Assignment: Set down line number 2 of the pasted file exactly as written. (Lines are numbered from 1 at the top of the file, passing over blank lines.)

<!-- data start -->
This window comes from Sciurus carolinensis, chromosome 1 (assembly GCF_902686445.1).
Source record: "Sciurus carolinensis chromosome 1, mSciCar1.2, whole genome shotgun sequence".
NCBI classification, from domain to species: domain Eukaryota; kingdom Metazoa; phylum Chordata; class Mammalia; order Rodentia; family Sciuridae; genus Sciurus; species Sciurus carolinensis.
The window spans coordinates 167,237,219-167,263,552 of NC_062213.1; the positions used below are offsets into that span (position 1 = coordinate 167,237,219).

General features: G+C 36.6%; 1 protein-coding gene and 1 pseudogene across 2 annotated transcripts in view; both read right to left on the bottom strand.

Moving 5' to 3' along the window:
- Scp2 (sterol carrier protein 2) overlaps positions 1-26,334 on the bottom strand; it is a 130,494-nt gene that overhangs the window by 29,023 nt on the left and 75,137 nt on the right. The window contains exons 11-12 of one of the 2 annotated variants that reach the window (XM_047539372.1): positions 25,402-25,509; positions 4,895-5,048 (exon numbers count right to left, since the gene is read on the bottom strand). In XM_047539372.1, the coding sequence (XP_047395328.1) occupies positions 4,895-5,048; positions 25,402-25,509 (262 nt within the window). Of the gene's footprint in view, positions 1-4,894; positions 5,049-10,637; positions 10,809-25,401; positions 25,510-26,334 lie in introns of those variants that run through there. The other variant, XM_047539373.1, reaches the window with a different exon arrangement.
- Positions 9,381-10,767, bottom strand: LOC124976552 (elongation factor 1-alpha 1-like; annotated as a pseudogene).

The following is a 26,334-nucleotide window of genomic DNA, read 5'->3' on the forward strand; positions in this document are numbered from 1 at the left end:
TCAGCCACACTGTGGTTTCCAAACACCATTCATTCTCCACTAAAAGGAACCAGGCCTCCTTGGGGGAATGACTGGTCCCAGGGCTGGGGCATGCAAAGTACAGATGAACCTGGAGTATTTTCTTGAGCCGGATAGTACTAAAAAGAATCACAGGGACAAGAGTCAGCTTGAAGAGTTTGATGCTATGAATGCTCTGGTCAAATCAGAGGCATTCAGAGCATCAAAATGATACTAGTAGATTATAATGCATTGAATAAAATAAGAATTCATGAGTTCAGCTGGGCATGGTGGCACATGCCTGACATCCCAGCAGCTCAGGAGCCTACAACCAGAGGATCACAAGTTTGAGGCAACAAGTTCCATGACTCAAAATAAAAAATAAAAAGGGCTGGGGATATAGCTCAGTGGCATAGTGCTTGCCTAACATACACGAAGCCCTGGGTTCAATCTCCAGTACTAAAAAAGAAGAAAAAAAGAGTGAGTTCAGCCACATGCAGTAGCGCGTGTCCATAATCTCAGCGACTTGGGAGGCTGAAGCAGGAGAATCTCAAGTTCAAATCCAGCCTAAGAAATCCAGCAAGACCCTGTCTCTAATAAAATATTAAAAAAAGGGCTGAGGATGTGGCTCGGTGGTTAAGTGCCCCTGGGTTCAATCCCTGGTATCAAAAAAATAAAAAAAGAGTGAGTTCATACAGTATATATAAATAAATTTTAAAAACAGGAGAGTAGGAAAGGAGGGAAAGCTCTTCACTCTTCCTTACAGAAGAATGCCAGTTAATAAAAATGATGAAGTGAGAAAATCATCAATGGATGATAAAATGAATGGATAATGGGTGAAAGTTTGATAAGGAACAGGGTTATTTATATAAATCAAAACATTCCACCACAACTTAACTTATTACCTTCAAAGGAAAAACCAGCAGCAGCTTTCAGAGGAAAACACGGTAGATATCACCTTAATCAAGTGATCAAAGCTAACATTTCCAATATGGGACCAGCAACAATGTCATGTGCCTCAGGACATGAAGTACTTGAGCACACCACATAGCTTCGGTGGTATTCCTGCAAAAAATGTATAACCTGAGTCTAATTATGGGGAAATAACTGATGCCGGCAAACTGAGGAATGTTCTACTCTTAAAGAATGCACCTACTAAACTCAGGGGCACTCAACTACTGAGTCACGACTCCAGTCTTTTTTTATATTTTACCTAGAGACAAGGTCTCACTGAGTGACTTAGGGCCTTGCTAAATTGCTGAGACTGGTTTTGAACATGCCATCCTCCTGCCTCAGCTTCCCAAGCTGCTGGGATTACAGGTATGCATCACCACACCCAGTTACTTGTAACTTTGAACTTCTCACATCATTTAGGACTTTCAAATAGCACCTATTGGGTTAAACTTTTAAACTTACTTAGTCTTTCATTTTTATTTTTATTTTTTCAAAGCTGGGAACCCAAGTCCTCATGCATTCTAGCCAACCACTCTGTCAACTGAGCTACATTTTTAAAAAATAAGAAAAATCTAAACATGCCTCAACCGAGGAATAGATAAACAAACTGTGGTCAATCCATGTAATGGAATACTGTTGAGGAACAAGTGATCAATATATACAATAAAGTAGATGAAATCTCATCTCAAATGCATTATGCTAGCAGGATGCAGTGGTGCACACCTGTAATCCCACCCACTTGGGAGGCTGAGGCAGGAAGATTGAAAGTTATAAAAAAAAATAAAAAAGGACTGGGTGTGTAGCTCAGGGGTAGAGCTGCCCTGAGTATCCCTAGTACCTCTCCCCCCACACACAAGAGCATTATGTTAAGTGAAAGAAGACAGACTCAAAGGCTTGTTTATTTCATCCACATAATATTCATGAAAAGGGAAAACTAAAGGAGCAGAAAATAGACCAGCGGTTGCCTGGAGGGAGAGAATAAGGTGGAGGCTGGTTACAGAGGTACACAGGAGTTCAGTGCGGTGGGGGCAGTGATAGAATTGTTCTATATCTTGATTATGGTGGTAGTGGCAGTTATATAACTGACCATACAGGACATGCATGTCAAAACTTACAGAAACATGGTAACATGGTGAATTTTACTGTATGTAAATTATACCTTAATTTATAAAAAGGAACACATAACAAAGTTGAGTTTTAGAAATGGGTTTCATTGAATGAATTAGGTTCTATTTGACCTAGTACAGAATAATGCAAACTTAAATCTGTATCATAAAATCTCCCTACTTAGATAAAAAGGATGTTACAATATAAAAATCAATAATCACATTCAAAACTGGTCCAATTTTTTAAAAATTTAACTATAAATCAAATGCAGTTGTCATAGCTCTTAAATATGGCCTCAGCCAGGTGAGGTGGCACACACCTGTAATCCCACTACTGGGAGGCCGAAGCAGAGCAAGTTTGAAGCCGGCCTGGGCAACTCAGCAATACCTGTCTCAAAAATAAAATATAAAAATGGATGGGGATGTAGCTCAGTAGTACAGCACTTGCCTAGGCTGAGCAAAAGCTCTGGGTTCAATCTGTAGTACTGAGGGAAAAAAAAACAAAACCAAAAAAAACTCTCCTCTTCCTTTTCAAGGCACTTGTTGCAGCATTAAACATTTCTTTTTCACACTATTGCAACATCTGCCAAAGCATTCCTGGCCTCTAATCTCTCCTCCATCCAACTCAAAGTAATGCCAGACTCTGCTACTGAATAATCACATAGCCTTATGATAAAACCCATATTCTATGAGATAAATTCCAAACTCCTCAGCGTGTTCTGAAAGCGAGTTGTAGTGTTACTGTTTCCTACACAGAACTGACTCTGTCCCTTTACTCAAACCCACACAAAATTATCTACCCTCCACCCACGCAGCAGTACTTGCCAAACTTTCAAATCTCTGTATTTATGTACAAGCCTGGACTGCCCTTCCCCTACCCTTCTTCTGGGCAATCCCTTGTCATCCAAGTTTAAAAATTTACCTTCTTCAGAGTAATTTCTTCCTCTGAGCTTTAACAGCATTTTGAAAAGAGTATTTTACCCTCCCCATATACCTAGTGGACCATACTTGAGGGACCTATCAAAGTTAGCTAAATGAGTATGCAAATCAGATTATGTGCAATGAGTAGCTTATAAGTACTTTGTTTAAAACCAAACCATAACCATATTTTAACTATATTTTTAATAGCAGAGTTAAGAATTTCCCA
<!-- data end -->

Source record: "Sciurus carolinensis chromosome 1, mSciCar1.2, whole genome shotgun sequence".